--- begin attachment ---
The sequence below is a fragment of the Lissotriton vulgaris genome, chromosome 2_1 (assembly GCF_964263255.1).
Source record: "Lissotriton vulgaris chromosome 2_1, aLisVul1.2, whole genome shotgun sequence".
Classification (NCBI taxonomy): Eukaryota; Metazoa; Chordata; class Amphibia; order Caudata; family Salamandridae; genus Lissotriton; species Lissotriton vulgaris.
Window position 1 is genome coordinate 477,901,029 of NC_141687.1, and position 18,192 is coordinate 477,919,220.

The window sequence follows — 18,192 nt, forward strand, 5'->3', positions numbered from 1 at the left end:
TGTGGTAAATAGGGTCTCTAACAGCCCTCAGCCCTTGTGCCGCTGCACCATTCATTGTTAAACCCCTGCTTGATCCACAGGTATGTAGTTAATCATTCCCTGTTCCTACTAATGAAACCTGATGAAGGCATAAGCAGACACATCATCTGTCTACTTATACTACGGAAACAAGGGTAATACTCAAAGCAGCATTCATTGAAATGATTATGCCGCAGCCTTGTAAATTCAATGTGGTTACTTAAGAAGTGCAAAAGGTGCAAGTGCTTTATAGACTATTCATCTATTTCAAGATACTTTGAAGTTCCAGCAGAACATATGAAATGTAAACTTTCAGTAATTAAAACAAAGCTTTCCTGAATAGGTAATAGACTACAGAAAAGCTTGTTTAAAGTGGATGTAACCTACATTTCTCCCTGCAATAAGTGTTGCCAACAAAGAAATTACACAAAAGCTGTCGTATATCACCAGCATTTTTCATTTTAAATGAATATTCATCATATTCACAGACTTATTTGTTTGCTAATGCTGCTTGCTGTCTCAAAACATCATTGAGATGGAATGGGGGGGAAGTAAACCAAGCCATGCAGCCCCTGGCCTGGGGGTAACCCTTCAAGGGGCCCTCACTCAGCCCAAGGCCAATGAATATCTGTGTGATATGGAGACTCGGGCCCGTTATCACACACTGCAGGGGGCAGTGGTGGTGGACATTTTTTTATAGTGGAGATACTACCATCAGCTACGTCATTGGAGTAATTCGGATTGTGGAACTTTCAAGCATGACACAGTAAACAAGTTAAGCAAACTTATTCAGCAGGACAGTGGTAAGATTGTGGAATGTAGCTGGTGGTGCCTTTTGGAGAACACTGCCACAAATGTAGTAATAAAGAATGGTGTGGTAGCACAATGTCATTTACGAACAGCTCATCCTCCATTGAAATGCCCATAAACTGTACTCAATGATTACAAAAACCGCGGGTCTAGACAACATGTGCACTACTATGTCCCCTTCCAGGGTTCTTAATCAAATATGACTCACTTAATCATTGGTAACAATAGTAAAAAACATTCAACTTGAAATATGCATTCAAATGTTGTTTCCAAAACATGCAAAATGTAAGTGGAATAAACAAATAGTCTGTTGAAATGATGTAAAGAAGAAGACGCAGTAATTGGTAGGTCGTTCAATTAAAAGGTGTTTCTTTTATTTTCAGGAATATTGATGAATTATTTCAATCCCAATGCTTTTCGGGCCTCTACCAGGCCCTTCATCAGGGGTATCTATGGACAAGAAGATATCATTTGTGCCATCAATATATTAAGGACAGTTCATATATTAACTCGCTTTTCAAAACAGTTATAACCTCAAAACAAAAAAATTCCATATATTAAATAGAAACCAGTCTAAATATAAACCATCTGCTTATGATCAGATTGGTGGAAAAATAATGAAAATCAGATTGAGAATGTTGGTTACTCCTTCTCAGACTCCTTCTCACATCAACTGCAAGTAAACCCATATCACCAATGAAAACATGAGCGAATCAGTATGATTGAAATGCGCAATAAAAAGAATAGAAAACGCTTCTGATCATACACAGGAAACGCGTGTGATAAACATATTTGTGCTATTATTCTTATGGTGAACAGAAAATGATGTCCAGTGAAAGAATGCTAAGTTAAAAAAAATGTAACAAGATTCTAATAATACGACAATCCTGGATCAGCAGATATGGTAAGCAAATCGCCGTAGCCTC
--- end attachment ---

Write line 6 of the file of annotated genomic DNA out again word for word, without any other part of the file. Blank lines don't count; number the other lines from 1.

TGTGGTAAATAGGGTCTCTAACAGCCCTCAGCCCTTGTGCCGCTGCACCATTCATTGTTAAACCCCTGCTTGATCCACAGGTATGTAGTTAATCATTCCCTGTTCCTACTAATGAAACCTGATGAAGGCATAAGCAGACACATCATCTGTCTACTTATACTACGGAAACAAGGGTAATACTCAAAGCAGCATTCATTGAAATGATTATGCCGCAGCCTTGTAAATTCAATGTGGTTACTTAAGAAGTGCAAAAGGTGCAAGTGCTTTATAGACTATTCATCTATTTCAAGATACTTTGAAGTTCCAGCAGAACATATGAAATGTAAACTTTCAGTAATTAAAACAAAGCTTTCCTGAATAGGTAATAGACTACAGAAAAGCTTGTTTAAAGTGGATGTAACCTACATTTCTCCCTGCAATAAGTGTTGCCAACAAAGAAATTACACAAAAGCTGTCGTATATCACCAGCATTTTTCATTTTAAATGAATATTCATCATATTCACAGACTTATTTGTTTGCTAATGCTGCTTGCTGTCTCAAAACATCATTGAGATGGAATGGGGGGGAAGTAAACCAAGCCATGCAGCCCCTGGCCTGGGGGTAACCCTTCAAGGGGCCCTCACTCAGCCCAAGGCCAATGAATATCTGTGTGATATGGAGACTCGGGCCCGTTATCACACACTGCAGGGGGCAGTGGTGGTGGACATTTTTTTATAGTGGAGATACTACCATCAGCTACGTCATTGGAGTAATTCGGATTGTGGAACTTTCAAGCATGACACAGTAAACAAGTTAAGCAAACTTATTCAGCAGGACAGTGGTAAGATTGTGGAATGTAGCTGGTGGTGCCTTTTGGAGAACACTGCCACAAATGTAGTAATAAAGAATGGTGTGGTAGCACAATGTCATTTACGAACAGCTCATCCTCCATTGAAATGCCCATAAACTGTACTCAATGATTACAAAAACCGCGGGTCTAGACAACATGTGCACTACTATGTCCCCTTCCAGGGTTCTTAATCAAATATGACTCACTTAATCATTGGTAACAATAGTAAAAAACATTCAACTTGAAATATGCATTCAAATGTTGTTTCCAAAACATGCAAAATGTAAGTGGAATAAACAAATAGTCTGTTGAAATGATGTAAAGAAGAAGACGCAGTAATTGGTAGGTCGTTCAATTAAAAGGTGTTTCTTTTATTTTCAGGAATATTGATGAATTATTTCAATCCCAATGCTTTTCGGGCCTCTACCAGGCCCTTCATCAGGGGTATCTATGGACAAGAAGATATCATTTGTGCCATCAATATATTAAGGACAGTTCATATATTAACTCGCTTTTCAAAACAGTTATAACCTCAAAACAAAAAAATTCCATATATTAAATAGAAACCAGTCTAAATATAAACCATCTGCTTATGATCAGATTGGTGGAAAAATAATGAAAATCAGATTGAGAATGTTGGTTACTCCTTCTCAGACTCCTTCTCACATCAACTGCAAGTAAACCCATATCACCAATGAAAACATGAGCGAATCAGTATGATTGAAATGCGCAATAAAAAGAATAGAAAACGCTTCTGATCATACACAGGAAACGCGTGTGATAAACATATTTGTGCTATTATTCTTATGGTGAACAGAAAATGATGTCCAGTGAAAGAATGCTAAGTTAAAAAAAATGTAACAAGATTCTAATAATACGACAATCCTGGATCAGCAGATATGGTAAGCAAATCGCCGTAGCCTC